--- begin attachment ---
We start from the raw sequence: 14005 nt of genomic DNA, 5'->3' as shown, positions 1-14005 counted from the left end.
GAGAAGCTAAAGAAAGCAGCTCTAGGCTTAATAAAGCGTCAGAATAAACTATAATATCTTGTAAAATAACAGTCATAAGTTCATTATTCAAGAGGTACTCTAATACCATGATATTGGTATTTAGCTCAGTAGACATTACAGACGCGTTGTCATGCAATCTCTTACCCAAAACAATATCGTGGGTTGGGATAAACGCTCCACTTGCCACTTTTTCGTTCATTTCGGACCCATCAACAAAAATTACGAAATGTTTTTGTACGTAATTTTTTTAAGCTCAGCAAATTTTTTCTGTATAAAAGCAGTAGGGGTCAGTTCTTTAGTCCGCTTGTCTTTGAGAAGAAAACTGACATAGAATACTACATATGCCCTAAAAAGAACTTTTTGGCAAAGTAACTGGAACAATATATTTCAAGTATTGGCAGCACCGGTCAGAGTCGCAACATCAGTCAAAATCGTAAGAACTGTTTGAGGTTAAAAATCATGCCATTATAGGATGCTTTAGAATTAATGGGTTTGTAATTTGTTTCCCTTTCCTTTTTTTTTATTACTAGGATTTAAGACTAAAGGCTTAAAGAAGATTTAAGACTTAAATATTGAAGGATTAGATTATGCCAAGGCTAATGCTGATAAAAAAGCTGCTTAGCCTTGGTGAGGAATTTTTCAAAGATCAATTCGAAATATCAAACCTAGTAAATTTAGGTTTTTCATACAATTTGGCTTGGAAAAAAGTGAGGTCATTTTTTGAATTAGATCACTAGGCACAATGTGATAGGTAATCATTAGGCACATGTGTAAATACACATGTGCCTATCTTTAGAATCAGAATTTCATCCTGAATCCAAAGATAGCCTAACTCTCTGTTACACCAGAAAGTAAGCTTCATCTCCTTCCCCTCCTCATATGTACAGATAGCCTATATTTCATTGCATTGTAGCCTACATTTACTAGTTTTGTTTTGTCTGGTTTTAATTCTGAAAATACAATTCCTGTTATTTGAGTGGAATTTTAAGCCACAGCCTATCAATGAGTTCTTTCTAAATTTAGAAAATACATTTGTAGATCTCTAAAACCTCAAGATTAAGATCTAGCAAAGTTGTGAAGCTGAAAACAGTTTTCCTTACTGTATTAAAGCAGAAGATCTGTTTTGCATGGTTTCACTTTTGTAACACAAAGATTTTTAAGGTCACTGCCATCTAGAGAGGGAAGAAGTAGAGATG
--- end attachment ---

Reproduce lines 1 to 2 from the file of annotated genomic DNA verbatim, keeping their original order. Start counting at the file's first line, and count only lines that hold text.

We start from the raw sequence: 14005 nt of genomic DNA, 5'->3' as shown, positions 1-14005 counted from the left end.
GAGAAGCTAAAGAAAGCAGCTCTAGGCTTAATAAAGCGTCAGAATAAACTATAATATCTTGTAAAATAACAGTCATAAGTTCATTATTCAAGAGGTACTCTAATACCATGATATTGGTATTTAGCTCAGTAGACATTACAGACGCGTTGTCATGCAATCTCTTACCCAAAACAATATCGTGGGTTGGGATAAACGCTCCACTTGCCACTTTTTCGTTCATTTCGGACCCATCAACAAAAATTACGAAATGTTTTTGTACGTAATTTTTTTAAGCTCAGCAAATTTTTTCTGTATAAAAGCAGTAGGGGTCAGTTCTTTAGTCCGCTTGTCTTTGAGAAGAAAACTGACATAGAATACTACATATGCCCTAAAAAGAACTTTTTGGCAAAGTAACTGGAACAATATATTTCAAGTATTGGCAGCACCGGTCAGAGTCGCAACATCAGTCAAAATCGTAAGAACTGTTTGAGGTTAAAAATCATGCCATTATAGGATGCTTTAGAATTAATGGGTTTGTAATTTGTTTCCCTTTCCTTTTTTTTTATTACTAGGATTTAAGACTAAAGGCTTAAAGAAGATTTAAGACTTAAATATTGAAGGATTAGATTATGCCAAGGCTAATGCTGATAAAAAAGCTGCTTAGCCTTGGTGAGGAATTTTTCAAAGATCAATTCGAAATATCAAACCTAGTAAATTTAGGTTTTTCATACAATTTGGCTTGGAAAAAAGTGAGGTCATTTTTTGAATTAGATCACTAGGCACAATGTGATAGGTAATCATTAGGCACATGTGTAAATACACATGTGCCTATCTTTAGAATCAGAATTTCATCCTGAATCCAAAGATAGCCTAACTCTCTGTTACACCAGAAAGTAAGCTTCATCTCCTTCCCCTCCTCATATGTACAGATAGCCTATATTTCATTGCATTGTAGCCTACATTTACTAGTTTTGTTTTGTCTGGTTTTAATTCTGAAAATACAATTCCTGTTATTTGAGTGGAATTTTAAGCCACAGCCTATCAATGAGTTCTTTCTAAATTTAGAAAATACATTTGTAGATCTCTAAAACCTCAAGATTAAGATCTAGCAAAGTTGTGAAGCTGAAAACAGTTTTCCTTACTGTATTAAAGCAGAAGATCTGTTTTGCATGGTTTCACTTTTGTAACACAAAGATTTTTAAGGTCACTGCCATCTAGAGAGGGAAGAAGTAGAGATG